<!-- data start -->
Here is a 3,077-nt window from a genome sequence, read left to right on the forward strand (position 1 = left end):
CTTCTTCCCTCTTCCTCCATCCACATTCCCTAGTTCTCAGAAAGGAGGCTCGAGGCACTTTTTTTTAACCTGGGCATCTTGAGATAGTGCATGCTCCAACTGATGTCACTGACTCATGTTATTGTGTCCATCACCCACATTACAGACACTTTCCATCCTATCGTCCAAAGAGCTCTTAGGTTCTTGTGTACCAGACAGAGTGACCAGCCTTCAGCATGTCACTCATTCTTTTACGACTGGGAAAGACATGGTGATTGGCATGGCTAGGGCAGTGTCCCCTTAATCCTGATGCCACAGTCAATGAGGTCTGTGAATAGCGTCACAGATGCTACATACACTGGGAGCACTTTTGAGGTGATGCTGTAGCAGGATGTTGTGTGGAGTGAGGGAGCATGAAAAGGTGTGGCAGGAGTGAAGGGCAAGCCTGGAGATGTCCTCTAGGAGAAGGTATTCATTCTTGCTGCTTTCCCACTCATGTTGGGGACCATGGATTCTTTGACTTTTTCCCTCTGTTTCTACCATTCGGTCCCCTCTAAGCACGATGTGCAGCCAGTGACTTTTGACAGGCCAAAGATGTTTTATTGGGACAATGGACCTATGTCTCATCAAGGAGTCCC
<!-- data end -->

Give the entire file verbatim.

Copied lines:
Here is a 3,077-nt window from a genome sequence, read left to right on the forward strand (position 1 = left end):
CTTCTTCCCTCTTCCTCCATCCACATTCCCTAGTTCTCAGAAAGGAGGCTCGAGGCACTTTTTTTTAACCTGGGCATCTTGAGATAGTGCATGCTCCAACTGATGTCACTGACTCATGTTATTGTGTCCATCACCCACATTACAGACACTTTCCATCCTATCGTCCAAAGAGCTCTTAGGTTCTTGTGTACCAGACAGAGTGACCAGCCTTCAGCATGTCACTCATTCTTTTACGACTGGGAAAGACATGGTGATTGGCATGGCTAGGGCAGTGTCCCCTTAATCCTGATGCCACAGTCAATGAGGTCTGTGAATAGCGTCACAGATGCTACATACACTGGGAGCACTTTTGAGGTGATGCTGTAGCAGGATGTTGTGTGGAGTGAGGGAGCATGAAAAGGTGTGGCAGGAGTGAAGGGCAAGCCTGGAGATGTCCTCTAGGAGAAGGTATTCATTCTTGCTGCTTTCCCACTCATGTTGGGGACCATGGATTCTTTGACTTTTTCCCTCTGTTTCTACCATTCGGTCCCCTCTAAGCACGATGTGCAGCCAGTGACTTTTGACAGGCCAAAGATGTTTTATTGGGACAATGGACCTATGTCTCATCAAGGAGTCCC